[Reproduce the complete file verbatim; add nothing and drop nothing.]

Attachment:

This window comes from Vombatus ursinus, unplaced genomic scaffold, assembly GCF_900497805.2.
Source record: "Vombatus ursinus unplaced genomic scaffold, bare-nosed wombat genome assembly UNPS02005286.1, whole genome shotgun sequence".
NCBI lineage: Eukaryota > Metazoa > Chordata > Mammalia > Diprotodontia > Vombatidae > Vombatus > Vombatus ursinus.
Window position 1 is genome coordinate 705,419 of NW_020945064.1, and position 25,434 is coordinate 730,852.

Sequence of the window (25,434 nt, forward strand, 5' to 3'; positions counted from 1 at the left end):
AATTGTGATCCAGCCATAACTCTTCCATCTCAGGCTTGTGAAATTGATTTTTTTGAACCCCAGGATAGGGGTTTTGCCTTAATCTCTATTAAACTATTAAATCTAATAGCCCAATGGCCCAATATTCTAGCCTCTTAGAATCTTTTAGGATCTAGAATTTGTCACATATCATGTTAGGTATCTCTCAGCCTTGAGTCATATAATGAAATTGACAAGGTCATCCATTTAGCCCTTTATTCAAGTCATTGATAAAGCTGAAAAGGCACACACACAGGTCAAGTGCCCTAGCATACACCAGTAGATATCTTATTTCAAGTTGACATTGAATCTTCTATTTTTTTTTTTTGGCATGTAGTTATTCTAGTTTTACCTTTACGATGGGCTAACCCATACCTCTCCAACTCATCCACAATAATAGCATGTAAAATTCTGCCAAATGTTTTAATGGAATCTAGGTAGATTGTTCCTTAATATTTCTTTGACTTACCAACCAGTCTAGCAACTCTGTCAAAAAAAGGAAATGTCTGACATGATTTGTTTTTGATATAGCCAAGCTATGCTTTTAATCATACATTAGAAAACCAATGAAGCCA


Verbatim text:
This window comes from Vombatus ursinus, unplaced genomic scaffold, assembly GCF_900497805.2.
Source record: "Vombatus ursinus unplaced genomic scaffold, bare-nosed wombat genome assembly UNPS02005286.1, whole genome shotgun sequence".
NCBI lineage: Eukaryota > Metazoa > Chordata > Mammalia > Diprotodontia > Vombatidae > Vombatus > Vombatus ursinus.
Window position 1 is genome coordinate 705,419 of NW_020945064.1, and position 25,434 is coordinate 730,852.

Sequence of the window (25,434 nt, forward strand, 5' to 3'; positions counted from 1 at the left end):
AATTGTGATCCAGCCATAACTCTTCCATCTCAGGCTTGTGAAATTGATTTTTTTGAACCCCAGGATAGGGGTTTTGCCTTAATCTCTATTAAACTATTAAATCTAATAGCCCAATGGCCCAATATTCTAGCCTCTTAGAATCTTTTAGGATCTAGAATTTGTCACATATCATGTTAGGTATCTCTCAGCCTTGAGTCATATAATGAAATTGACAAGGTCATCCATTTAGCCCTTTATTCAAGTCATTGATAAAGCTGAAAAGGCACACACACAGGTCAAGTGCCCTAGCATACACCAGTAGATATCTTATTTCAAGTTGACATTGAATCTTCTATTTTTTTTTTTTGGCATGTAGTTATTCTAGTTTTACCTTTACGATGGGCTAACCCATACCTCTCCAACTCATCCACAATAATAGCATGTAAAATTCTGCCAAATGTTTTAATGGAATCTAGGTAGATTGTTCCTTAATATTTCTTTGACTTACCAACCAGTCTAGCAACTCTGTCAAAAAAAGGAAATGTCTGACATGATTTGTTTTTGATATAGCCAAGCTATGCTTTTAATCATACATTAGAAAACCAATGAAGCCA